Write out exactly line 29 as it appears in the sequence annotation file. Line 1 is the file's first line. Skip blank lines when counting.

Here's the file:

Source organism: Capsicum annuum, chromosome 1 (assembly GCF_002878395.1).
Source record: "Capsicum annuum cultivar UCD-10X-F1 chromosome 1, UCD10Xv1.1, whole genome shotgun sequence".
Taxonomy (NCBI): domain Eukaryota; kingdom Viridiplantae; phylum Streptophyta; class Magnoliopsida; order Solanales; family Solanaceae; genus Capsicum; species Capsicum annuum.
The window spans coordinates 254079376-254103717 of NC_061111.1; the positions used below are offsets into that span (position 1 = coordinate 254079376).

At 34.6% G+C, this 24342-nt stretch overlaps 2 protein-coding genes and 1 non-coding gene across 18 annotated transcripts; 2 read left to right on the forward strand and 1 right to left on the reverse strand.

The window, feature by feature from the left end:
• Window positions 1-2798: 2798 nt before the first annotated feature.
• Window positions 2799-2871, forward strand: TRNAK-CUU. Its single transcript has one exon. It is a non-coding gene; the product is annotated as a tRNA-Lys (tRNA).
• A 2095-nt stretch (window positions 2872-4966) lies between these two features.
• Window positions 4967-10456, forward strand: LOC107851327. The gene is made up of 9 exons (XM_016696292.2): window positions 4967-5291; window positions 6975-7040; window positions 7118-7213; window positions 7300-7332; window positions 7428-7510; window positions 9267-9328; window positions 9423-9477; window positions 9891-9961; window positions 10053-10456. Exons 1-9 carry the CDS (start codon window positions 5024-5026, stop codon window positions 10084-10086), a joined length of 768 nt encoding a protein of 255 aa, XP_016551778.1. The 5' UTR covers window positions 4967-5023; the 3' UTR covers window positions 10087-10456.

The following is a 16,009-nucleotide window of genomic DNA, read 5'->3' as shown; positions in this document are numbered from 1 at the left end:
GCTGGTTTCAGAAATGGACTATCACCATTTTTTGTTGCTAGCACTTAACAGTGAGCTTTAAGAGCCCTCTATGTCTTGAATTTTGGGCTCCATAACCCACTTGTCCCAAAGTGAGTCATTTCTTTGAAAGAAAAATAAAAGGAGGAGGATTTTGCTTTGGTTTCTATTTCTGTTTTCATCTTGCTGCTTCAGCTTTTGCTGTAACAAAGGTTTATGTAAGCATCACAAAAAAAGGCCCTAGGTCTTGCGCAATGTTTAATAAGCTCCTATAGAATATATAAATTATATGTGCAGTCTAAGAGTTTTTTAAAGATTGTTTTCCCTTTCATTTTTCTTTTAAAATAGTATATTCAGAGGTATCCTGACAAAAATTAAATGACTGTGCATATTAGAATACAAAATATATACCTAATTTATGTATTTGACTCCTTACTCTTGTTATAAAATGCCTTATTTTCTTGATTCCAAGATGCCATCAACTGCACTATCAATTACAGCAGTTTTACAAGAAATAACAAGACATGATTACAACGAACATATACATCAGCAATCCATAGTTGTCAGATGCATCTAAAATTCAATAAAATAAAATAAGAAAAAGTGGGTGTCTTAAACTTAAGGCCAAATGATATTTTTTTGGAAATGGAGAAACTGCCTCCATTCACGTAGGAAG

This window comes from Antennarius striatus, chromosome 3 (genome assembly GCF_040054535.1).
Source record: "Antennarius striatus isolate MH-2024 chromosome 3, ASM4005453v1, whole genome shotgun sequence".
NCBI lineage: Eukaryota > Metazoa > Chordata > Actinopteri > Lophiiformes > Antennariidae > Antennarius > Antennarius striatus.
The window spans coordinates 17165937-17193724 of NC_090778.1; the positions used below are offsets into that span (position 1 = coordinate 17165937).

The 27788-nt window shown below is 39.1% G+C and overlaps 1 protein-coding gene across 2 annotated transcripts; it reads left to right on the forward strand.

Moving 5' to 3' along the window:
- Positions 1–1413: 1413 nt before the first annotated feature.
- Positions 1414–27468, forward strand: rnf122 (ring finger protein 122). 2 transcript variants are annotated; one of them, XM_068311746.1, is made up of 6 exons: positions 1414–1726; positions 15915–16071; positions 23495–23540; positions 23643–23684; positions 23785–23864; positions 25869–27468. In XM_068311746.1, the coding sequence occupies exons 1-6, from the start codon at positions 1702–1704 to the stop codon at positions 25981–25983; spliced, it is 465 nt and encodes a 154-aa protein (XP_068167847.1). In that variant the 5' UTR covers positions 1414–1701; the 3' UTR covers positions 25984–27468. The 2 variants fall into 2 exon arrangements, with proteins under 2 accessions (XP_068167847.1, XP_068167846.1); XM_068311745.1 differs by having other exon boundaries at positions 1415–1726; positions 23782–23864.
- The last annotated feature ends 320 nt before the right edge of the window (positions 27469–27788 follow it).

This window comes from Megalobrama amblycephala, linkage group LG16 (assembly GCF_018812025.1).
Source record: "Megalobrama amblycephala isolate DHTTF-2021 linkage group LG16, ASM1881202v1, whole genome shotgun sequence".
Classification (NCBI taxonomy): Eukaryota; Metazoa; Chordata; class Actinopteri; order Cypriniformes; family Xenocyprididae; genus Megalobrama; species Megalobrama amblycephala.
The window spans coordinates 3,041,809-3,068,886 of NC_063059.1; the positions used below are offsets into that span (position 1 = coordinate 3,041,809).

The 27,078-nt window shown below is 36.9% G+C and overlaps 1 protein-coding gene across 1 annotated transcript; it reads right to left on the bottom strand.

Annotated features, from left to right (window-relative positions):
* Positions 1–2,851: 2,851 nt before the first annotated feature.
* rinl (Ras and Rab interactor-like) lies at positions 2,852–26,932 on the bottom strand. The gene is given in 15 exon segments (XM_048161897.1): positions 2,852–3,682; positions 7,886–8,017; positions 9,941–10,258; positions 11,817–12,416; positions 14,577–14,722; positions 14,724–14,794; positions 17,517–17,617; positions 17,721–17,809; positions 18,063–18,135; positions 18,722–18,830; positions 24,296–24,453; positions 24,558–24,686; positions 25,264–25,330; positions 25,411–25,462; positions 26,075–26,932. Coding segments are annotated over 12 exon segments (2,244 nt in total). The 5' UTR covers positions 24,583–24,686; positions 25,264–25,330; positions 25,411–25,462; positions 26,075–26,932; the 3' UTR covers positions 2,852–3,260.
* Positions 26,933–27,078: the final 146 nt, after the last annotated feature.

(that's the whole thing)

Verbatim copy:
* rinl (Ras and Rab interactor-like) lies at positions 2,852–26,932 on the bottom strand. The gene is given in 15 exon segments (XM_048161897.1): positions 2,852–3,682; positions 7,886–8,017; positions 9,941–10,258; positions 11,817–12,416; positions 14,577–14,722; positions 14,724–14,794; positions 17,517–17,617; positions 17,721–17,809; positions 18,063–18,135; positions 18,722–18,830; positions 24,296–24,453; positions 24,558–24,686; positions 25,264–25,330; positions 25,411–25,462; positions 26,075–26,932. Coding segments are annotated over 12 exon segments (2,244 nt in total). The 5' UTR covers positions 24,583–24,686; positions 25,264–25,330; positions 25,411–25,462; positions 26,075–26,932; the 3' UTR covers positions 2,852–3,260.